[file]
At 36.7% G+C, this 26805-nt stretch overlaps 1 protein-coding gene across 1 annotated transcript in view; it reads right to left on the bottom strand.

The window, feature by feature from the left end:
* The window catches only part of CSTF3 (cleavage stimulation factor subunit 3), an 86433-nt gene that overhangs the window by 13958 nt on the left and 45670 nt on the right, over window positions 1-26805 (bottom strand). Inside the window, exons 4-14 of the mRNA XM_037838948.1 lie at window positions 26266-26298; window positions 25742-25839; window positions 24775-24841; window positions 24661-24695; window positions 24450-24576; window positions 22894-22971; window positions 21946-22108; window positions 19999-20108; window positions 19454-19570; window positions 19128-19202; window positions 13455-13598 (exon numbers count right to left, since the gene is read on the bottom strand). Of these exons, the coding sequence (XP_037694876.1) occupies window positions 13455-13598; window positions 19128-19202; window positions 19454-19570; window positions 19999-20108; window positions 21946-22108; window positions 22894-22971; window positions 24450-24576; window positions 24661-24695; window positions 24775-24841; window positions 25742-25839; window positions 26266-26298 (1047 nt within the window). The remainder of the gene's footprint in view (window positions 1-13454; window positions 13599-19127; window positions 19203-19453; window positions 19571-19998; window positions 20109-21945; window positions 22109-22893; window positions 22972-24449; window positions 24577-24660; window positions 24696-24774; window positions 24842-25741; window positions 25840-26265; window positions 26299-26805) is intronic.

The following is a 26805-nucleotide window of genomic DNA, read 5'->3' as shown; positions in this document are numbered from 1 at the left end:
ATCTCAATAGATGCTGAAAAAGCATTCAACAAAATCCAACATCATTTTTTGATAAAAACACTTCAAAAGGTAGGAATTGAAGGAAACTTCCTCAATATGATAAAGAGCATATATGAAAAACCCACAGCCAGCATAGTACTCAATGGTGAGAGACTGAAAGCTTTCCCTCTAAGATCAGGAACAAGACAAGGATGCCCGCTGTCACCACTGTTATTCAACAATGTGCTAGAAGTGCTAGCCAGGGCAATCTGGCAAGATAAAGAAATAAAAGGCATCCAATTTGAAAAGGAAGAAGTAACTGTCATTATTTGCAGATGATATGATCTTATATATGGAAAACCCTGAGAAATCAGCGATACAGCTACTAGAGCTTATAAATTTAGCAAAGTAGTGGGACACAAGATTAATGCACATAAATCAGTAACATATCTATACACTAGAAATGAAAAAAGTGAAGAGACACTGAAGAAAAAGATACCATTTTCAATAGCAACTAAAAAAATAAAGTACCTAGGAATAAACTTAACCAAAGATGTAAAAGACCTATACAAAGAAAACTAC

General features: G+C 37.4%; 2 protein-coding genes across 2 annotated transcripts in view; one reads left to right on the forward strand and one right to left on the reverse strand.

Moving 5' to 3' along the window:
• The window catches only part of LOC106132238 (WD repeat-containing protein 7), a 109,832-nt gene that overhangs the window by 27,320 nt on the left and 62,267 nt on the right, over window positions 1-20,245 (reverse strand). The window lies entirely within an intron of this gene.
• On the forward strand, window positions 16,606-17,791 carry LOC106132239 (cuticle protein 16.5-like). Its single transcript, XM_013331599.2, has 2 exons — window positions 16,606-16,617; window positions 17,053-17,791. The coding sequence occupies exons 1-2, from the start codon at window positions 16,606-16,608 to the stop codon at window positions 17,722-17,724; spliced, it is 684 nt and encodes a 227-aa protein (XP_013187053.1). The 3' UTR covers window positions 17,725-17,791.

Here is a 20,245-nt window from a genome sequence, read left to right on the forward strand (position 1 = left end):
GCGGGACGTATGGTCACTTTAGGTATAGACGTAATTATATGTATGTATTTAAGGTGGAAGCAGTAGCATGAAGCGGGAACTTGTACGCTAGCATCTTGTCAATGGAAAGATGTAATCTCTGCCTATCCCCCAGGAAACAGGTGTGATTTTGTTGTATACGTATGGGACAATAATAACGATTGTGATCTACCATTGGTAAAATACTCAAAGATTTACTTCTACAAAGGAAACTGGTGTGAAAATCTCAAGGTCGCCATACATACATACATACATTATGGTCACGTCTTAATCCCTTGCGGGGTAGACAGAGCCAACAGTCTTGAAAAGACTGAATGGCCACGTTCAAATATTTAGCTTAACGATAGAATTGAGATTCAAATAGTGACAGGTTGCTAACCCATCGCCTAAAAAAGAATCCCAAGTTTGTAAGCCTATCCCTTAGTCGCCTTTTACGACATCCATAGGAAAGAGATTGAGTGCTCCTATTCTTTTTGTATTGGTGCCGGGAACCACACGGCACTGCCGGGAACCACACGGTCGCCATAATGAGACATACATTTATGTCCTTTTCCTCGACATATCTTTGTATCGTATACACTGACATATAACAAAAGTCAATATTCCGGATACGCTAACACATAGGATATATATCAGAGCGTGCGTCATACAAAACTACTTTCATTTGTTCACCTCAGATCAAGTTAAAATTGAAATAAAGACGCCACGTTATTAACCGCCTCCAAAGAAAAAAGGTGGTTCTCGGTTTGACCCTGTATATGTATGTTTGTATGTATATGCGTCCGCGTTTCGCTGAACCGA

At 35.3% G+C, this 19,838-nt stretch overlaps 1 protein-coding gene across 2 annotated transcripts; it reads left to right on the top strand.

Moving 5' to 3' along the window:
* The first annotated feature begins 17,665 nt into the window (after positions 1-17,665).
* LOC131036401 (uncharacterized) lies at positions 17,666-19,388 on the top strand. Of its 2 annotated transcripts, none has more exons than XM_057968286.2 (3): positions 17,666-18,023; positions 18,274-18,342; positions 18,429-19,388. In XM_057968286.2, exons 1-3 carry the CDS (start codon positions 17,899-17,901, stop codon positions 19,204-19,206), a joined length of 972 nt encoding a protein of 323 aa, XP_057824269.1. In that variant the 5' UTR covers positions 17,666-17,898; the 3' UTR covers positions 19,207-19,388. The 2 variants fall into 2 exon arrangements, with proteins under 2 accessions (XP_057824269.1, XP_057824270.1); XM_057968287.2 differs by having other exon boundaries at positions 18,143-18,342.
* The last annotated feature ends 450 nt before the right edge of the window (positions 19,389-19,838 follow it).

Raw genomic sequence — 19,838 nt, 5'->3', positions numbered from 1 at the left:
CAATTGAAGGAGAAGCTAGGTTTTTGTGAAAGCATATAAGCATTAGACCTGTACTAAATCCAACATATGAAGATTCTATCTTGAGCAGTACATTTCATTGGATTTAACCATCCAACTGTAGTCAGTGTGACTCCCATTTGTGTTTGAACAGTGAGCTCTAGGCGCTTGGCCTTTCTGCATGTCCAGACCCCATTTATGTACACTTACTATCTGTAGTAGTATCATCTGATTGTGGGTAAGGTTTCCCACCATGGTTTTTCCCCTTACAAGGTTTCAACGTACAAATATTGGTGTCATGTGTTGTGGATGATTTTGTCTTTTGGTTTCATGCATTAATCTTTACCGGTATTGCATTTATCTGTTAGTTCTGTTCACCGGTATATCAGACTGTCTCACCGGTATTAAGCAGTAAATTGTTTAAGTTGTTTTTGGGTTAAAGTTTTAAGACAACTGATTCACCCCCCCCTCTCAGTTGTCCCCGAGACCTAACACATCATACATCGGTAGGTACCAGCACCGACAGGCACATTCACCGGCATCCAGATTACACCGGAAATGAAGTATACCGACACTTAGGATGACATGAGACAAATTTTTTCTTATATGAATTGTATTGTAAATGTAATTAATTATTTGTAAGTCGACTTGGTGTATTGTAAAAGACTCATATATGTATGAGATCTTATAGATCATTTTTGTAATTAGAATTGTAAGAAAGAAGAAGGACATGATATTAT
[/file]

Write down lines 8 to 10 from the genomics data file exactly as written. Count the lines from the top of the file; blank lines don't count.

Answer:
• The window catches only part of LOC106132238 (WD repeat-containing protein 7), a 109,832-nt gene that overhangs the window by 27,320 nt on the left and 62,267 nt on the right, over window positions 1-20,245 (reverse strand). The window lies entirely within an intron of this gene.
• On the forward strand, window positions 16,606-17,791 carry LOC106132239 (cuticle protein 16.5-like). Its single transcript, XM_013331599.2, has 2 exons — window positions 16,606-16,617; window positions 17,053-17,791. The coding sequence occupies exons 1-2, from the start codon at window positions 16,606-16,608 to the stop codon at window positions 17,722-17,724; spliced, it is 684 nt and encodes a 227-aa protein (XP_013187053.1). The 3' UTR covers window positions 17,725-17,791.

Here is a 20,245-nt window from a genome sequence, read left to right on the forward strand (position 1 = left end):